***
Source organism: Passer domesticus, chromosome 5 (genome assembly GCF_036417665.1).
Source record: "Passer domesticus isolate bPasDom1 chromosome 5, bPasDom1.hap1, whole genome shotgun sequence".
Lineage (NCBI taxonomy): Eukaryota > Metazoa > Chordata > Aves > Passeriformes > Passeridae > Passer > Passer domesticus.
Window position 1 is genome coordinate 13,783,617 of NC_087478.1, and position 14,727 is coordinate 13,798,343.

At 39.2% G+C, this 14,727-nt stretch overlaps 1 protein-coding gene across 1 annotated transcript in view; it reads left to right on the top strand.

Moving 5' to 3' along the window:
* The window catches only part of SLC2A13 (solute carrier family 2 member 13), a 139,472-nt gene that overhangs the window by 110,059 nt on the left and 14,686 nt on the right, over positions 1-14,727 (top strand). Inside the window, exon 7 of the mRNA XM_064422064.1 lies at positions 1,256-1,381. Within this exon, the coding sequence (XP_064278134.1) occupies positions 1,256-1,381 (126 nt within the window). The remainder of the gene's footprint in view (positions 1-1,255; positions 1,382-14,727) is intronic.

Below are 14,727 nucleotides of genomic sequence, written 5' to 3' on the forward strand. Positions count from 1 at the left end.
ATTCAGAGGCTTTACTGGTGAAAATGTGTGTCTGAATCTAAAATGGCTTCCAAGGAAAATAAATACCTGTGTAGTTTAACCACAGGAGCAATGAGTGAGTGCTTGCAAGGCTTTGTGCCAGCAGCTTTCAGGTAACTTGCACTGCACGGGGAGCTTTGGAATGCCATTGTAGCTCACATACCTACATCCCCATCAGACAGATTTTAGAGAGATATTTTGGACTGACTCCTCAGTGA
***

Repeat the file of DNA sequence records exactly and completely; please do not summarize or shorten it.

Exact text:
Source organism: Passer domesticus, chromosome 5 (genome assembly GCF_036417665.1).
Source record: "Passer domesticus isolate bPasDom1 chromosome 5, bPasDom1.hap1, whole genome shotgun sequence".
Lineage (NCBI taxonomy): Eukaryota > Metazoa > Chordata > Aves > Passeriformes > Passeridae > Passer > Passer domesticus.
Window position 1 is genome coordinate 13,783,617 of NC_087478.1, and position 14,727 is coordinate 13,798,343.

At 39.2% G+C, this 14,727-nt stretch overlaps 1 protein-coding gene across 1 annotated transcript in view; it reads left to right on the top strand.

Moving 5' to 3' along the window:
* The window catches only part of SLC2A13 (solute carrier family 2 member 13), a 139,472-nt gene that overhangs the window by 110,059 nt on the left and 14,686 nt on the right, over positions 1-14,727 (top strand). Inside the window, exon 7 of the mRNA XM_064422064.1 lies at positions 1,256-1,381. Within this exon, the coding sequence (XP_064278134.1) occupies positions 1,256-1,381 (126 nt within the window). The remainder of the gene's footprint in view (positions 1-1,255; positions 1,382-14,727) is intronic.

Below are 14,727 nucleotides of genomic sequence, written 5' to 3' on the forward strand. Positions count from 1 at the left end.
ATTCAGAGGCTTTACTGGTGAAAATGTGTGTCTGAATCTAAAATGGCTTCCAAGGAAAATAAATACCTGTGTAGTTTAACCACAGGAGCAATGAGTGAGTGCTTGCAAGGCTTTGTGCCAGCAGCTTTCAGGTAACTTGCACTGCACGGGGAGCTTTGGAATGCCATTGTAGCTCACATACCTACATCCCCATCAGACAGATTTTAGAGAGATATTTTGGACTGACTCCTCAGTGA